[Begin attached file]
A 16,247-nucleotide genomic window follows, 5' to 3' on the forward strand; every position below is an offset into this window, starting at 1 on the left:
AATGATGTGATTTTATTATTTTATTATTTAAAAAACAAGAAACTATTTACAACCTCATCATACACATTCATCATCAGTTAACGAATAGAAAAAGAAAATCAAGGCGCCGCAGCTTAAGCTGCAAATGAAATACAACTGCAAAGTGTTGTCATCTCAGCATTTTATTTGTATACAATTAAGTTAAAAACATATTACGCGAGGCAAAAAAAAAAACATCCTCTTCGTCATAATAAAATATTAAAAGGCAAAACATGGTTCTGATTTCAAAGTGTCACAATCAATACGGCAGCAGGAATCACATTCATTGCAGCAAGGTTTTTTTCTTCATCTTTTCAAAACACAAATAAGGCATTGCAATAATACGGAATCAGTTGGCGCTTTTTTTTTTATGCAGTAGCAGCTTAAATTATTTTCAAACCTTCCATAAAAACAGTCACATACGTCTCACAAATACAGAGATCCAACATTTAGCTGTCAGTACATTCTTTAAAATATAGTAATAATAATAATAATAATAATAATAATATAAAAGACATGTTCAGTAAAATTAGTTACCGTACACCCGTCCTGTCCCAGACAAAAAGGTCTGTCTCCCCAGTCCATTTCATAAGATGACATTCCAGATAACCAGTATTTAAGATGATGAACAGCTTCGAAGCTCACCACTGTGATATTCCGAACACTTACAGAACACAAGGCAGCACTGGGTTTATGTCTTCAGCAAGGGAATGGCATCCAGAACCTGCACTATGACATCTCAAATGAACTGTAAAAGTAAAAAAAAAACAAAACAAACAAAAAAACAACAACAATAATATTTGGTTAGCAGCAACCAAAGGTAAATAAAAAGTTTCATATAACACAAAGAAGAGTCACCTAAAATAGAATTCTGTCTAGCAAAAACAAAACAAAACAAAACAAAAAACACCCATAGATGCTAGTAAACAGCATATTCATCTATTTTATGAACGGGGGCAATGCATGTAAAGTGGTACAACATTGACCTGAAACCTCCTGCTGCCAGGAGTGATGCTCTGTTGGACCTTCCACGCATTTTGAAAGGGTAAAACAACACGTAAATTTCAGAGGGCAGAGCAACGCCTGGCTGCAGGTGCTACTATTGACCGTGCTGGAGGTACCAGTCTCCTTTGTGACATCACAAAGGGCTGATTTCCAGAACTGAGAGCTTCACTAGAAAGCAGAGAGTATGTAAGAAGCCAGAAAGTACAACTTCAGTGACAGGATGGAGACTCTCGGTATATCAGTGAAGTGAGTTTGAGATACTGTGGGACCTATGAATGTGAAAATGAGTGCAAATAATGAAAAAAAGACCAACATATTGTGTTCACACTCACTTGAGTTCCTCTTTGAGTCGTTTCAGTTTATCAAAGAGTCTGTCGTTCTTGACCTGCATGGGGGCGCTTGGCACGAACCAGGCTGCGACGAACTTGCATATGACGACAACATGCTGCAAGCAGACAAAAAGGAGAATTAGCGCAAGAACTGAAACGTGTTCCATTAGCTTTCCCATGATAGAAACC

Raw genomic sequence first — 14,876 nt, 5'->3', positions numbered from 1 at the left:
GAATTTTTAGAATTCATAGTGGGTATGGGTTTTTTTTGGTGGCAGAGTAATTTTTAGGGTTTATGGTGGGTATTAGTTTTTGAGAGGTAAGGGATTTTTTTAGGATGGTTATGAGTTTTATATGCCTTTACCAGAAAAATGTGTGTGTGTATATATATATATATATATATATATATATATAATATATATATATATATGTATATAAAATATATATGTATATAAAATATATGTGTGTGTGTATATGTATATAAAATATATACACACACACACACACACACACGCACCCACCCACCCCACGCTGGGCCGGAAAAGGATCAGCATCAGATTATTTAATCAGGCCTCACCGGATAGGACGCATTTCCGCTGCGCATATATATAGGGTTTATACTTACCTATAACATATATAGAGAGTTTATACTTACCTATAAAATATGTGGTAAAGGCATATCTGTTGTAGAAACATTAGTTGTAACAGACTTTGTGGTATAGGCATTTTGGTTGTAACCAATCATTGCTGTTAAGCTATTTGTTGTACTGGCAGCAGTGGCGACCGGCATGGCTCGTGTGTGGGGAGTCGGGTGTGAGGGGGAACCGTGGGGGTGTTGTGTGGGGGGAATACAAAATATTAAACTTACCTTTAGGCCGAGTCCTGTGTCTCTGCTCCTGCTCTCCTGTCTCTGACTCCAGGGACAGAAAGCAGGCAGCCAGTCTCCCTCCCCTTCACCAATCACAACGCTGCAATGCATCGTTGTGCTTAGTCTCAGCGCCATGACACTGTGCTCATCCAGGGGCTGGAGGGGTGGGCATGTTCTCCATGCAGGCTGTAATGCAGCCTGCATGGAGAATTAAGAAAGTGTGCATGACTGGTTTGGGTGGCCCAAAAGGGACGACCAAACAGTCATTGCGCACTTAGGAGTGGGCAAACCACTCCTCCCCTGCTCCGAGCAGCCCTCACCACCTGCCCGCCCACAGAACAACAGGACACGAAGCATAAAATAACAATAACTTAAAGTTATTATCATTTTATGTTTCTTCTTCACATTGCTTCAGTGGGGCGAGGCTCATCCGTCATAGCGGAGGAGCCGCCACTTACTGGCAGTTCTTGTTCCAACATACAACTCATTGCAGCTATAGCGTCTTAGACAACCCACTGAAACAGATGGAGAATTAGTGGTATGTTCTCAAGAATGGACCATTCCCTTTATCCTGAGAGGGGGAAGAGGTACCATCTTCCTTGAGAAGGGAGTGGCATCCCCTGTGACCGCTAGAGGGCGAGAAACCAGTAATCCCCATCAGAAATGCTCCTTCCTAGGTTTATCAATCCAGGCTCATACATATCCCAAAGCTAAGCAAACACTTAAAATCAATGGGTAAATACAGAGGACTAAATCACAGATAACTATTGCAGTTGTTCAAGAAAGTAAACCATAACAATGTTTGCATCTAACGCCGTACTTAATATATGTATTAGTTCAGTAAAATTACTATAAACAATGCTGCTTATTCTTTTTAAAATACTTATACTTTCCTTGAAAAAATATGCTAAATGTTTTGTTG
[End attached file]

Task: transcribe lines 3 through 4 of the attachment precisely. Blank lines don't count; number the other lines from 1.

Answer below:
Raw genomic sequence first — 14,876 nt, 5'->3', positions numbered from 1 at the left:
GAATTTTTAGAATTCATAGTGGGTATGGGTTTTTTTTGGTGGCAGAGTAATTTTTAGGGTTTATGGTGGGTATTAGTTTTTGAGAGGTAAGGGATTTTTTTAGGATGGTTATGAGTTTTATATGCCTTTACCAGAAAAATGTGTGTGTGTATATATATATATATATATATATATATATATAATATATATATATATATGTATATAAAATATATATGTATATAAAATATATGTGTGTGTGTATATGTATATAAAATATATACACACACACACACACACACACGCACCCACCCACCCCACGCTGGGCCGGAAAAGGATCAGCATCAGATTATTTAATCAGGCCTCACCGGATAGGACGCATTTCCGCTGCGCATATATATAGGGTTTATACTTACCTATAACATATATAGAGAGTTTATACTTACCTATAAAATATGTGGTAAAGGCATATCTGTTGTAGAAACATTAGTTGTAACAGACTTTGTGGTATAGGCATTTTGGTTGTAACCAATCATTGCTGTTAAGCTATTTGTTGTACTGGCAGCAGTGGCGACCGGCATGGCTCGTGTGTGGGGAGTCGGGTGTGAGGGGGAACCGTGGGGGTGTTGTGTGGGGGGAATACAAAATATTAAACTTACCTTTAGGCCGAGTCCTGTGTCTCTGCTCCTGCTCTCCTGTCTCTGACTCCAGGGACAGAAAGCAGGCAGCCAGTCTCCCTCCCCTTCACCAATCACAACGCTGCAATGCATCGTTGTGCTTAGTCTCAGCGCCATGACACTGTGCTCATCCAGGGGCTGGAGGGGTGGGCATGTTCTCCATGCAGGCTGTAATGCAGCCTGCATGGAGAATTAAGAAAGTGTGCATGACTGGTTTGGGTGGCCCAAAAGGGACGACCAAACAGTCATTGCGCACTTAGGAGTGGGCAAACCACTCCTCCCCTGCTCCGAGCAGCCCTCACCACCTGCCCGCCCACAGAACAACAGGACACGAAGCATAAAATAACAATAACTTAAAGTTATTATCATTTTATGTTTCTTCTTCACATTGCTTCAGTGGGGCGAGGCTCATCCGTCATAGCGGAGGAGCCGCCACTTACTGGCAGTTCTTGTTCCAACATACAACTCATTGCAGCTATAGCGTCTTAGACAACCCACTGAAACAGATGGAGAATTAGTGGTATGTTCTCAAGAATGGACCATTCCCTTTATCCTGAGAGGGGGAAGAGGTACCATCTTCCTTGAGAAGGGAGTGGCATCCCCTGTGACCGCTAGAGGGCGAGAAACCAGTAATCCCCATCAGAAATGCTCCTTCCTAGGTTTATCAATCCAGGCTCATACATATCCCAAAGCTAAGCAAACACTTAAAATCAATGGGTAAATACAGAGGACTAAATCACAGATAACTATTGCAGTTGTTCAAGAAAGTAAACCATAACAATGTTTGCATCTAACGCCGTACTTAATATATGTATTAGTTCAGTAAAATTACTATAAACAATGCTGCTTATTCTTTTTAAAATACTTATACTTTCCTTGAAAAAATATGCTAAATGTTTTGTTG